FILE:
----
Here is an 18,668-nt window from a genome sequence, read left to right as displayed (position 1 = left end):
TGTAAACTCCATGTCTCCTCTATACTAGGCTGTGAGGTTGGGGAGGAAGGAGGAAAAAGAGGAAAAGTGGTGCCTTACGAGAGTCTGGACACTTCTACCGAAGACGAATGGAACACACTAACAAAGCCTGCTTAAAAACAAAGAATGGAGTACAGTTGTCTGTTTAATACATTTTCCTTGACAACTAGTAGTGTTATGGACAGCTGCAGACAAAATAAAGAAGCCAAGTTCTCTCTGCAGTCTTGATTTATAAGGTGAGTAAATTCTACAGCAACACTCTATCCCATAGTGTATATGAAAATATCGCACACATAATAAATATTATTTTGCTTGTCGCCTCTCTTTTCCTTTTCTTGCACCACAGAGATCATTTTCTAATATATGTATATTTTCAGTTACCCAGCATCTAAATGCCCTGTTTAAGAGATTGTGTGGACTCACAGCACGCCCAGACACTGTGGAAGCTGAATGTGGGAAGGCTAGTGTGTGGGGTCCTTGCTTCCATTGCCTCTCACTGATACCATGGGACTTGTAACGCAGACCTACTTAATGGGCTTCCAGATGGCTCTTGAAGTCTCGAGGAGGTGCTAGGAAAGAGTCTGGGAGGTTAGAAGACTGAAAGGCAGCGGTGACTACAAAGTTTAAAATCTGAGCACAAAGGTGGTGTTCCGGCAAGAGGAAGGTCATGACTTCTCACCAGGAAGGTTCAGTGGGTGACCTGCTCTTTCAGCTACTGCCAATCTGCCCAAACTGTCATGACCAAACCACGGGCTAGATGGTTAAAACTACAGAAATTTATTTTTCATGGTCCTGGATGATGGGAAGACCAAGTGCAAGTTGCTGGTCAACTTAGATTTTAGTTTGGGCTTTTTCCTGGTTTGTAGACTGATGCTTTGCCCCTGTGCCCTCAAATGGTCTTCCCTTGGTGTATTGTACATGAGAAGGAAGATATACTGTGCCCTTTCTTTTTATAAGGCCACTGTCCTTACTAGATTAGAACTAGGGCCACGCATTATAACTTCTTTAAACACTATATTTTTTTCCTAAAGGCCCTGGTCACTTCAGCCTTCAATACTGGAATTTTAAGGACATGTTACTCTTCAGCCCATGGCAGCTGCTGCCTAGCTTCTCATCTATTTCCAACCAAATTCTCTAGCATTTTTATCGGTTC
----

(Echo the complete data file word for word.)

Here is an 18,668-nt window from a genome sequence, read left to right as displayed (position 1 = left end):
TGTAAACTCCATGTCTCCTCTATACTAGGCTGTGAGGTTGGGGAGGAAGGAGGAAAAAGAGGAAAAGTGGTGCCTTACGAGAGTCTGGACACTTCTACCGAAGACGAATGGAACACACTAACAAAGCCTGCTTAAAAACAAAGAATGGAGTACAGTTGTCTGTTTAATACATTTTCCTTGACAACTAGTAGTGTTATGGACAGCTGCAGACAAAATAAAGAAGCCAAGTTCTCTCTGCAGTCTTGATTTATAAGGTGAGTAAATTCTACAGCAACACTCTATCCCATAGTGTATATGAAAATATCGCACACATAATAAATATTATTTTGCTTGTCGCCTCTCTTTTCCTTTTCTTGCACCACAGAGATCATTTTCTAATATATGTATATTTTCAGTTACCCAGCATCTAAATGCCCTGTTTAAGAGATTGTGTGGACTCACAGCACGCCCAGACACTGTGGAAGCTGAATGTGGGAAGGCTAGTGTGTGGGGTCCTTGCTTCCATTGCCTCTCACTGATACCATGGGACTTGTAACGCAGACCTACTTAATGGGCTTCCAGATGGCTCTTGAAGTCTCGAGGAGGTGCTAGGAAAGAGTCTGGGAGGTTAGAAGACTGAAAGGCAGCGGTGACTACAAAGTTTAAAATCTGAGCACAAAGGTGGTGTTCCGGCAAGAGGAAGGTCATGACTTCTCACCAGGAAGGTTCAGTGGGTGACCTGCTCTTTCAGCTACTGCCAATCTGCCCAAACTGTCATGACCAAACCACGGGCTAGATGGTTAAAACTACAGAAATTTATTTTTCATGGTCCTGGATGATGGGAAGACCAAGTGCAAGTTGCTGGTCAACTTAGATTTTAGTTTGGGCTTTTTCCTGGTTTGTAGACTGATGCTTTGCCCCTGTGCCCTCAAATGGTCTTCCCTTGGTGTATTGTACATGAGAAGGAAGATATACTGTGCCCTTTCTTTTTATAAGGCCACTGTCCTTACTAGATTAGAACTAGGGCCACGCATTATAACTTCTTTAAACACTATATTTTTTTCCTAAAGGCCCTGGTCACTTCAGCCTTCAATACTGGAATTTTAAGGACATGTTACTCTTCAGCCCATGGCAGCTGCTGCCTAGCTTCTCATCTATTTCCAACCAAATTCTCTAGCATTTTTATCGGTTC